your sweat glands -- 7/27/16

Today's selection -- from Grunt by Mary Roach. You have 2.4 million sweat glands:

"Like any complex bioelectrochemical system, the human body works best when its vital components are humming along in a set temperature range. For humans, that's roughly ninety-seven and a half to ninety-nine and a half degrees Fahrenheit. When your core temperature begins to rise, either because it's hot where you are or you're toiling hard, or both, the body takes measures to bring it back to the happy range. First and foremost, it sweats. ...

"Sweat isn't cool. It's warm as blood. It essentially is blood. Sweat comes from plasma, the watery, colorless portion of blood. (A dip in the lake cools by conduction: contact with some­thing colder. Highly effective but not always practical.) Sweat cools by evaporation: offloading your heat into the air. Like this: When you start to overheat, vessels in your skin dilate, encouraging blood to migrate there. From the capillaries of the skin, the hot plasma is offloaded through sweat glands -- 2.4 million or so -- onto the sur­face of the body to evaporate. Evaporation carries heat away from the body, in the form of water vapor.

Replica of human skin with perspiration, vapour entrapments

"It is an efficient system. A human in extreme heat can sweat as much as two kilograms an hour, over a span of a few hours. 'Roughly speaking, 10 kilograms loss of sweat [over the course of a day] is not rare for workers in overheated factories and active soldiers sta­tioned in the tropics,' states the late Yas Kuno, longtime professor of physiology at Nagoya University School of Medicine, in the 1956 edition of Human Perspiration. 'One will be struck with wonder ... when he thinks that such a large amount of sweat is produced from glands which are extremely small in size.' Though humans have, by weight, more than twice as much salivary gland tissue as sweat gland tissue, they are capable of producing six times as much sweat as spit. ...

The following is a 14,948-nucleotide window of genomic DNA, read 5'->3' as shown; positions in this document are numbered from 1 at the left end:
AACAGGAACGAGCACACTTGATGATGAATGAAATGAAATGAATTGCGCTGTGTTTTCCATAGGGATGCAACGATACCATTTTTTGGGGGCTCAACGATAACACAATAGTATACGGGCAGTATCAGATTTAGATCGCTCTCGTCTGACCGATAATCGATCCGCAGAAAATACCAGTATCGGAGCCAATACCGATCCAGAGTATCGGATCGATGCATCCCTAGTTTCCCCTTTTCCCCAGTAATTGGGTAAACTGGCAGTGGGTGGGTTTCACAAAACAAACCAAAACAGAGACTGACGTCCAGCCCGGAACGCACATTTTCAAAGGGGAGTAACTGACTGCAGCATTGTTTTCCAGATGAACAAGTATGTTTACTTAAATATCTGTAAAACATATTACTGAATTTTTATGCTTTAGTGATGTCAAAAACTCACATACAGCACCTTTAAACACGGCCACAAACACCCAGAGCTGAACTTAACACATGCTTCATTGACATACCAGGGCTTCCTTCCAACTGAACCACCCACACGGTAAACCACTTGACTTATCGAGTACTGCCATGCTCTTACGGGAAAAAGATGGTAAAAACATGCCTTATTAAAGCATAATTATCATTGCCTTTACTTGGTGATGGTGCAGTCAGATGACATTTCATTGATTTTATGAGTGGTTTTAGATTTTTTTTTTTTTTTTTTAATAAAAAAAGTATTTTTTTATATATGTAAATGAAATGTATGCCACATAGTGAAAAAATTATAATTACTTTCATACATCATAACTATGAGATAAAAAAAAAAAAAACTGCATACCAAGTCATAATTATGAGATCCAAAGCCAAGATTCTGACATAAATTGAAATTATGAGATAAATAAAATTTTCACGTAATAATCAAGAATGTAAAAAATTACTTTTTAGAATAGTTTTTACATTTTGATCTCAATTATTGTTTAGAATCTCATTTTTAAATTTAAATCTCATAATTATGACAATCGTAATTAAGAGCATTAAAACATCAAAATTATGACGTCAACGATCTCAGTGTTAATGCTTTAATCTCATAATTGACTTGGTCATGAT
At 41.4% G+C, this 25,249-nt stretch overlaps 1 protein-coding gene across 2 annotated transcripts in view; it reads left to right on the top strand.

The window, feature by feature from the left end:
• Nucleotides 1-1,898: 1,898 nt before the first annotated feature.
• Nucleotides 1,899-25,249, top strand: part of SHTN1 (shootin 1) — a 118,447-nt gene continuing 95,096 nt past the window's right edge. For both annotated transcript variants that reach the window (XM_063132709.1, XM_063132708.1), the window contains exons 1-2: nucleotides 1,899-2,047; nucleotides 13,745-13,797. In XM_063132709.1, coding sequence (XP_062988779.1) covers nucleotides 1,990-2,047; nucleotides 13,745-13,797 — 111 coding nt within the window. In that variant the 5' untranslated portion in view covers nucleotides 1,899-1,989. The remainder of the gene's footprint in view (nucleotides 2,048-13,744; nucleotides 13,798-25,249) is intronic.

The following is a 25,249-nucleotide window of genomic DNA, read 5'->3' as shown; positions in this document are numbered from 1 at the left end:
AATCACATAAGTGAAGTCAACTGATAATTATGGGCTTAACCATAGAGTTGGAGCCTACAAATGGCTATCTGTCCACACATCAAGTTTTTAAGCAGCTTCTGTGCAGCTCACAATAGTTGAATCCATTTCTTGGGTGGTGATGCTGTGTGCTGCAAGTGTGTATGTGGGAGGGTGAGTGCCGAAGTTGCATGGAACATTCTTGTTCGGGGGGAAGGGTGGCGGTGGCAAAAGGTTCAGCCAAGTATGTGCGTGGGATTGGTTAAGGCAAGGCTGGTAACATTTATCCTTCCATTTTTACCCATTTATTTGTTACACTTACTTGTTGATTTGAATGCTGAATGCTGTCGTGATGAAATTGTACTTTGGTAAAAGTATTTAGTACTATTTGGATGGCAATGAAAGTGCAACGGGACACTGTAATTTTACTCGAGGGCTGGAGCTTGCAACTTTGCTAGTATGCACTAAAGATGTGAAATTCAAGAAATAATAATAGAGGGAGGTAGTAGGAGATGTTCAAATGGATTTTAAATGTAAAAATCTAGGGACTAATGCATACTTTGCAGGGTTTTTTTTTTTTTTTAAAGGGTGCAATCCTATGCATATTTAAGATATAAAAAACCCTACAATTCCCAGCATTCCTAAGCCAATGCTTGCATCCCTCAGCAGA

"If sweating is so effective, why were there 14,577 cases of heat illness among active US Armed Forces personnel between 2007 and 2011? Because they work too damn hard. When sweaters exert them­selves, the muscles they're using begin to demand the blood that the body needs to use for sweating. The mildest consequences of this competition for blood are heat exhaustion and heat syncope-fainting. With blood flowing out to the skin for cooling purposes and, at the same time, into the muscles to deliver oxygen to fuel the body's toil, it becomes harder to maintain the blood pressure needed to pump blood up to the brain. Without enough oxygen-carrying blood reach­ing your brain, you pass out. (Counterintuitively, overheated people sometimes pass out not in the midst of their exertions but when they stop and stand still; this is because contracting the leg muscles helps keep blood from pooling down there.)

"Heat exhaustion is embarrassing but not particularly dangerous. Fainting is both symptom and cure. Once you're horizontal on the ground, the blood flows back into your head and you come to. Someone brings you water and escorts you to the shade and you're fine.

"Heatstroke, however, can kill. Here too, it begins with a competition for blood. On a hot day, when your body is trying to sweat your core temperature down to the safe range and you haven't been drinking enough water to replenish your blood volume, and on top of that you're exercising hard and your muscles are clamoring for oxygen -- and the exercise itself is generating heat -- something has to give. 'The body sacrifices flow to the gut in order to put it where it's needed,' explains Sam Cheuvront, a research physiologist at the US Army Research Institute of Environmental Medicine (USARIEM), part of the Natick Labs complex. The splanchnic organs -- a stu­pendously ugly way to say viscera -- are cut off from the things they need: oxygen, glucose, toxic waste pickup. The technical term is ischemia. It is a killer. The digestive organs start to fail. The gasping gut may begin to leak bacteria into the blood. A systemic inflam­matory response sets in, and multi-organ damage ensues. Delirium, sometimes coma, even death, may follow."


Mary Roach


Grunt: The Curious Science of Humans at War


W. W. Norton & Company


Copyright 2016 by Mary Roach


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